Pope Francis has reportedly told a gay male survivor of clerical sexual abuse that his sexual orientation comes from God. Juan Carlos Cruz said that in a private meeting about the Chilean sexual abuse scandal, Pope Francis said, "Look Juan Carlos, the pope loves you this way. God made you like this and he loves you."
As of this writing, the Vatican is declining to confirm or deny the remarks.
If this is indeed what the pope said, and if the Vatican does not issue a quick retraction, the door for significant changes in Catholic teaching on homosexuality and gender identity may have been opened. However, whether the reports will be allowed to stand without official "clarification" is doubtful, given the implications of the pontiff's statements. I imagine that once the dogmatically orthodox members of the Catholic leadership and the more conservative Catholic groups understand the ramifications, the calls for this statement to be explained in a way consistent with current teaching will be swift and strong.
The pope saying that God created an individual as gay goes far beyond a pastoral statement of welcome, as many are characterizing the conversation. It sets a new foundation for Catholic teaching about sexual orientation that is very different than what has been traditionally stated. If God creates us with our sexual orientation -- and gender identity* -- as part of who we are, the doctrine that LGBTQI people are not part of God's plan for humanity cannot stand. We can no longer be considered "objectively disordered," and the church's entire theology of human identity and relationships will need to be reconsidered.
If the church acknowledges that God creates diversity in sexual orientation and gender identity, then it can no longer hold that gender complementarity (specific, divinely ordained roles for males and females) and heterosexual marriage, oriented toward producing and raising children, are the only possibilities for the full realization of human potential. It must dismantle all teachings based in heteronormativity, and develop teachings based on the incredible variety of human identities as a reflection of God's infinite creativity. All are blessed, and all are sacred.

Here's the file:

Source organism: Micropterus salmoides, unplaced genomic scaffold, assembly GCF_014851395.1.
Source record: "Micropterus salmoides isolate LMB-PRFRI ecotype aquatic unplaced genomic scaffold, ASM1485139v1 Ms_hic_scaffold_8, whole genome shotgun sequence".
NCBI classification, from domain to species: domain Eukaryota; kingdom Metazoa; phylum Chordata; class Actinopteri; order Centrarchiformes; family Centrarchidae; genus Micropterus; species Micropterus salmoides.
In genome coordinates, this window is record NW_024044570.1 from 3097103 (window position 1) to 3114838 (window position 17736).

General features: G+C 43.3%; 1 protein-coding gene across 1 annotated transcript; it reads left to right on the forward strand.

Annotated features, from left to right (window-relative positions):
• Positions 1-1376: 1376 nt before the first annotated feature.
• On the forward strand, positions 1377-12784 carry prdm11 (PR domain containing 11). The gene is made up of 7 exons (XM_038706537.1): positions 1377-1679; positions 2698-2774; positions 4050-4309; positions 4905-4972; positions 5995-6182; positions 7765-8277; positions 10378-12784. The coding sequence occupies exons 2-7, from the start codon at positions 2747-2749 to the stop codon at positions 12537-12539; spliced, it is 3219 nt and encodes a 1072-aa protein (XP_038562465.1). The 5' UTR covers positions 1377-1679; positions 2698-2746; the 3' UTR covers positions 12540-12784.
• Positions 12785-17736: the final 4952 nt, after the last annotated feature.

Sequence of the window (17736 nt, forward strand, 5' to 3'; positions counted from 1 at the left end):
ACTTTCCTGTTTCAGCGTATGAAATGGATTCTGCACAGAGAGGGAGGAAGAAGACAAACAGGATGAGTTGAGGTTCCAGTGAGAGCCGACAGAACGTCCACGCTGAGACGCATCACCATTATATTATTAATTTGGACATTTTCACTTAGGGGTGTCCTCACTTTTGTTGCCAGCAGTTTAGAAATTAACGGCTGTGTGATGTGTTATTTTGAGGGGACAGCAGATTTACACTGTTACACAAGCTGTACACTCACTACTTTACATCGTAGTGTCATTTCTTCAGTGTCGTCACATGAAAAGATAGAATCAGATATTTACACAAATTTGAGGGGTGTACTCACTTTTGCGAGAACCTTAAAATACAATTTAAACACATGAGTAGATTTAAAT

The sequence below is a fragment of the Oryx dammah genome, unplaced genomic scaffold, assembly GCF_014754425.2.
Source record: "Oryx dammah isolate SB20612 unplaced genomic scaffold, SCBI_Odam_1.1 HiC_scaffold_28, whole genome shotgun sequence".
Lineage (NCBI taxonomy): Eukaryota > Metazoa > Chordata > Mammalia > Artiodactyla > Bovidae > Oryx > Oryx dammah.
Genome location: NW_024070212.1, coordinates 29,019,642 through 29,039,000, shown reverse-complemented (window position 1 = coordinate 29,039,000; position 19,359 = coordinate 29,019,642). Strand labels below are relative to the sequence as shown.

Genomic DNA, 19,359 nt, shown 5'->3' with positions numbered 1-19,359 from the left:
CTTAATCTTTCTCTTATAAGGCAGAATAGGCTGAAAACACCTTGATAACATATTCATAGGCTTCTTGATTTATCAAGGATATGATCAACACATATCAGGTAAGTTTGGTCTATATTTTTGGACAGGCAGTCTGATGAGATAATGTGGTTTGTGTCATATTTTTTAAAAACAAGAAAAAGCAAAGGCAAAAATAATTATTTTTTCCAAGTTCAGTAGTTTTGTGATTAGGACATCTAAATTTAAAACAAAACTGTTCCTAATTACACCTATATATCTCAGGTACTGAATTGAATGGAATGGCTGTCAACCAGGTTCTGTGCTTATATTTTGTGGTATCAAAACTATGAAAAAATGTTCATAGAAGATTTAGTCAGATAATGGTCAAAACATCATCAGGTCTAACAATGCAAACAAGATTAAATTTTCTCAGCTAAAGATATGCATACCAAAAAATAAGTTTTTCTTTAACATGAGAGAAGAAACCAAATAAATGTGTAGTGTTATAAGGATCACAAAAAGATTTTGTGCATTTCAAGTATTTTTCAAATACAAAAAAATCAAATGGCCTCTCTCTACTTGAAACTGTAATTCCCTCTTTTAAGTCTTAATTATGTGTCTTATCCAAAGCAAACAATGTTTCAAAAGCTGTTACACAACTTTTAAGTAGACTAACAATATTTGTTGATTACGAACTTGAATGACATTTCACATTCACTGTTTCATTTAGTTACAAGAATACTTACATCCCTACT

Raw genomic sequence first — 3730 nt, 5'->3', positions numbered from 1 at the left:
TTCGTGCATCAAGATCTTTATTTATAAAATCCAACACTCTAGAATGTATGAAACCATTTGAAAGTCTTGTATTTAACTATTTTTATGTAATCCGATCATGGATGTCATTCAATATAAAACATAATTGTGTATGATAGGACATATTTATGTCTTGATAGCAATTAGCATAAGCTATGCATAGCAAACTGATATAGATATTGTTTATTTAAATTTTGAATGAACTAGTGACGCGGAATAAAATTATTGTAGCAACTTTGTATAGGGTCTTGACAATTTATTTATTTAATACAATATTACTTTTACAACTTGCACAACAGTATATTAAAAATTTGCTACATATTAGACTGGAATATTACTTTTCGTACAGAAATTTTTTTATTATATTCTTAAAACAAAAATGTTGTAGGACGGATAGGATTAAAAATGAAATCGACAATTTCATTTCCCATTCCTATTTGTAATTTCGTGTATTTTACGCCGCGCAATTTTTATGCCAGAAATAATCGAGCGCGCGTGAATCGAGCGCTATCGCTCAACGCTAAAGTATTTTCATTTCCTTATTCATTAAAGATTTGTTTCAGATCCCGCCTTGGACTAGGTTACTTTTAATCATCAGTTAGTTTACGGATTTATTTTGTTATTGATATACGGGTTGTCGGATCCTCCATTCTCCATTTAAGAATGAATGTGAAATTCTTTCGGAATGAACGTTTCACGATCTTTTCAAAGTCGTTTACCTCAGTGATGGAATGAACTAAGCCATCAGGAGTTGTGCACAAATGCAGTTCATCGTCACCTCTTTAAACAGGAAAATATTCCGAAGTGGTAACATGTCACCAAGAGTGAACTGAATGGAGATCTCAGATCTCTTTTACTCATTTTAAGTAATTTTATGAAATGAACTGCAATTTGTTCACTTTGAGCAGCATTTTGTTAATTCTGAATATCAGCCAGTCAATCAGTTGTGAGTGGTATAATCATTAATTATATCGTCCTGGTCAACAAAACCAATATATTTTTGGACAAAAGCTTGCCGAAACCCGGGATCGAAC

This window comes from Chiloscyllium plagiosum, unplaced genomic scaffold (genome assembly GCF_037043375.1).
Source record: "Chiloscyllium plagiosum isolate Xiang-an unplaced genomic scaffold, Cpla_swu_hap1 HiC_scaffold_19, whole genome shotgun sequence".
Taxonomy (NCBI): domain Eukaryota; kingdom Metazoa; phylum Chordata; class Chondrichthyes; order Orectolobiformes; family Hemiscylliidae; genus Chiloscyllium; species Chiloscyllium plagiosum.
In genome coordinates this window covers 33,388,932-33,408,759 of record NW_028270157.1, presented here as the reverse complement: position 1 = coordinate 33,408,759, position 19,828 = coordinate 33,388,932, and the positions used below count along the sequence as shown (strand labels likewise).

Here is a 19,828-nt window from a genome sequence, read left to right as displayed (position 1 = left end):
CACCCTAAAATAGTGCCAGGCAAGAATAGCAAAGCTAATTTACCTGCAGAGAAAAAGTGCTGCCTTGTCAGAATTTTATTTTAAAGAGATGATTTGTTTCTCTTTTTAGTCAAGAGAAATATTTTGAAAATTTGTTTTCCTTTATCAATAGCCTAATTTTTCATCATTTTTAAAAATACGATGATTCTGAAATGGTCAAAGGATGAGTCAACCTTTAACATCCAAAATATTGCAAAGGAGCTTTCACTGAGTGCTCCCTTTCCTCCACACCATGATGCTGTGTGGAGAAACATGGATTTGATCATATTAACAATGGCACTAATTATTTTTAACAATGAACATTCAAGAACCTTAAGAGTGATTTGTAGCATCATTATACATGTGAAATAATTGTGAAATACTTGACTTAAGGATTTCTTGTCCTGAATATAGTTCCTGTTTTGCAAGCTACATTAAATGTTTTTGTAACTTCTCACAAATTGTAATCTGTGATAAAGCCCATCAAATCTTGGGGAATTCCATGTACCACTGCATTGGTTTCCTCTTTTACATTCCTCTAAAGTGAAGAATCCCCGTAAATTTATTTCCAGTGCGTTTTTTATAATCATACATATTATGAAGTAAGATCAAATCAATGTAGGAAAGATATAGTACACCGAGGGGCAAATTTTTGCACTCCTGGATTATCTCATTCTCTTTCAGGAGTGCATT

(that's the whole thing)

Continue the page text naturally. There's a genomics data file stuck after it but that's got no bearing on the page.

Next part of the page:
This calls for a profound reformation of current Catholic teaching on homosexuality, which is dehumanizing and degrading. Many find it a total contradiction of the teaching of Jesus. And as we have seen over and over, church leaders and ordinary Catholics also struggle with its implications once they take the time to get to know LGBTQI people and listen to our stories. The pope's encounter with Juan Carlos Cruz appears to be another instance in which the experience of meeting one-on-one in an atmosphere of open-hearted listening and respect was transformative.
In my role as DignityUSA's executive director, I have had numerous experiences of meeting with bishops, archbishops, and cardinals, some of whom have made public statements that have harmed our community. After each conversation, we have parted with respect and greater understanding. Some of these leaders have said that the opportunity to talk together about our faith has led them to question the "objectively disordered" label placed on gay people. It is essential that we keep having these conversations. What church leaders believe has real impact on people's lives. It impacts how welcome we feel in our church, whether our jobs and health care are secure, whether we can become parents, even whether people can use religion to justify violence against us.
Pope Francis's reported affirmation of the divine origins of Juan Carlos Cruz's sexual orientation could push the process that has until now relied on individual or small group conversations into hyperdrive. It would mean an end to exclusion from full access to the sacramental and communal life of the Catholic Church, and an end to Catholic officials' opposition to human rights protections of LGBTQI people. It would lead to health services being based on science rather than moral opposition to identity, an end to terminations of LGBTQI people who work for Catholic institutions, the division of families, a decrease in mental and physical health issues due to stigmatization, and a decrease in transphobic and homophobic violence.
Did the pope have any idea of the impact of his remarks? Did he intend to upend decades, of official teaching? I hope so. It is long past time for the church's harmful, even dangerous teachings, to be dismantled. The lives and human rights of people all around the world are at stake. However, expect the institutional church to fight hard for the preservation of the status quo.
*The pope's comments were directed to a gay man, but when based on self-knowledge and a well-formed sense of identity, it is hard to imagine how they would not apply to transgender and gender-queer people as well.
MARIANNE DUDDY-BURKE is the executive director of DignityUSA, which is approaching 50 years of spiritual support and advocacy for LGBTQI Catholics and their families. It is a founding member of the Global Network of Rainbow Catholics.